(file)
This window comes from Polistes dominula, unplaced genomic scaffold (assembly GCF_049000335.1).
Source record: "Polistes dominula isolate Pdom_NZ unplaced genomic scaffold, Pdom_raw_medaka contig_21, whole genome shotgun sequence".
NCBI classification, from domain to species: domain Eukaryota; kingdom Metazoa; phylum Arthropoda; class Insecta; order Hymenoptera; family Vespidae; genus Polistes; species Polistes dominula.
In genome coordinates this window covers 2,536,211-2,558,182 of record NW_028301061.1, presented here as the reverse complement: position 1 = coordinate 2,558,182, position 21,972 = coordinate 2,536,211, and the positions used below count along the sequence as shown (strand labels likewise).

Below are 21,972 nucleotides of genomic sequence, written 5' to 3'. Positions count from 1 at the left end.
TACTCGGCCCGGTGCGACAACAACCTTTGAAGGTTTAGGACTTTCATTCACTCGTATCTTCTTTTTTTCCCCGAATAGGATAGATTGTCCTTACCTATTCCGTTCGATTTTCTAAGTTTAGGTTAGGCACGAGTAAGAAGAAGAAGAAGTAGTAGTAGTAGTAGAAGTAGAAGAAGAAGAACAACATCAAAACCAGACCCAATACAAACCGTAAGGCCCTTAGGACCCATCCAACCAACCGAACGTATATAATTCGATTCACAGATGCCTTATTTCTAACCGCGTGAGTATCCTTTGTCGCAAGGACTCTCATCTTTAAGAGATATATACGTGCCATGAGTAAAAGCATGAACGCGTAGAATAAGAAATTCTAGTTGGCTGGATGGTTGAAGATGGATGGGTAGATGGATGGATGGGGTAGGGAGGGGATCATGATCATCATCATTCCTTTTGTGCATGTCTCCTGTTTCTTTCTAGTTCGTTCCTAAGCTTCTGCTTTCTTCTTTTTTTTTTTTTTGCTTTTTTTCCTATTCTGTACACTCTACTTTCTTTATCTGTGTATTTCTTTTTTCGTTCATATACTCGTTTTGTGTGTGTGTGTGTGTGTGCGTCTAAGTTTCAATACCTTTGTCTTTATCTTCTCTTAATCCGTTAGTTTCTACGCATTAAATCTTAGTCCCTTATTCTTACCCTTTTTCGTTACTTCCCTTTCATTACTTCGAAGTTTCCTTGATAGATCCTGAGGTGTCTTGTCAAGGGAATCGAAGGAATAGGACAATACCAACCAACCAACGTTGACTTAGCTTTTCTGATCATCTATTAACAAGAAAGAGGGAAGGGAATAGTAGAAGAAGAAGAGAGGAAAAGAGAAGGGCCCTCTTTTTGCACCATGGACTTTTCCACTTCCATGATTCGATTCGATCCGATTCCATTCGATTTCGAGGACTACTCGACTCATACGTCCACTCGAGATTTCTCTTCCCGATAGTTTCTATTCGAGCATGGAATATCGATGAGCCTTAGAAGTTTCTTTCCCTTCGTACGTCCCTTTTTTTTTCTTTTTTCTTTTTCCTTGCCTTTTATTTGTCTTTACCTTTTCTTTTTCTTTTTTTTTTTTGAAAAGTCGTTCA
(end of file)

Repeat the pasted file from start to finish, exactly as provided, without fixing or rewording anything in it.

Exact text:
This window comes from Polistes dominula, unplaced genomic scaffold (assembly GCF_049000335.1).
Source record: "Polistes dominula isolate Pdom_NZ unplaced genomic scaffold, Pdom_raw_medaka contig_21, whole genome shotgun sequence".
NCBI classification, from domain to species: domain Eukaryota; kingdom Metazoa; phylum Arthropoda; class Insecta; order Hymenoptera; family Vespidae; genus Polistes; species Polistes dominula.
In genome coordinates this window covers 2,536,211-2,558,182 of record NW_028301061.1, presented here as the reverse complement: position 1 = coordinate 2,558,182, position 21,972 = coordinate 2,536,211, and the positions used below count along the sequence as shown (strand labels likewise).

Below are 21,972 nucleotides of genomic sequence, written 5' to 3'. Positions count from 1 at the left end.
TACTCGGCCCGGTGCGACAACAACCTTTGAAGGTTTAGGACTTTCATTCACTCGTATCTTCTTTTTTTCCCCGAATAGGATAGATTGTCCTTACCTATTCCGTTCGATTTTCTAAGTTTAGGTTAGGCACGAGTAAGAAGAAGAAGAAGTAGTAGTAGTAGTAGAAGTAGAAGAAGAAGAACAACATCAAAACCAGACCCAATACAAACCGTAAGGCCCTTAGGACCCATCCAACCAACCGAACGTATATAATTCGATTCACAGATGCCTTATTTCTAACCGCGTGAGTATCCTTTGTCGCAAGGACTCTCATCTTTAAGAGATATATACGTGCCATGAGTAAAAGCATGAACGCGTAGAATAAGAAATTCTAGTTGGCTGGATGGTTGAAGATGGATGGGTAGATGGATGGATGGGGTAGGGAGGGGATCATGATCATCATCATTCCTTTTGTGCATGTCTCCTGTTTCTTTCTAGTTCGTTCCTAAGCTTCTGCTTTCTTCTTTTTTTTTTTTTTGCTTTTTTTCCTATTCTGTACACTCTACTTTCTTTATCTGTGTATTTCTTTTTTCGTTCATATACTCGTTTTGTGTGTGTGTGTGTGTGTGCGTCTAAGTTTCAATACCTTTGTCTTTATCTTCTCTTAATCCGTTAGTTTCTACGCATTAAATCTTAGTCCCTTATTCTTACCCTTTTTCGTTACTTCCCTTTCATTACTTCGAAGTTTCCTTGATAGATCCTGAGGTGTCTTGTCAAGGGAATCGAAGGAATAGGACAATACCAACCAACCAACGTTGACTTAGCTTTTCTGATCATCTATTAACAAGAAAGAGGGAAGGGAATAGTAGAAGAAGAAGAGAGGAAAAGAGAAGGGCCCTCTTTTTGCACCATGGACTTTTCCACTTCCATGATTCGATTCGATCCGATTCCATTCGATTTCGAGGACTACTCGACTCATACGTCCACTCGAGATTTCTCTTCCCGATAGTTTCTATTCGAGCATGGAATATCGATGAGCCTTAGAAGTTTCTTTCCCTTCGTACGTCCCTTTTTTTTTCTTTTTTCTTTTTCCTTGCCTTTTATTTGTCTTTACCTTTTCTTTTTCTTTTTTTTTTTTGAAAAGTCGTTCA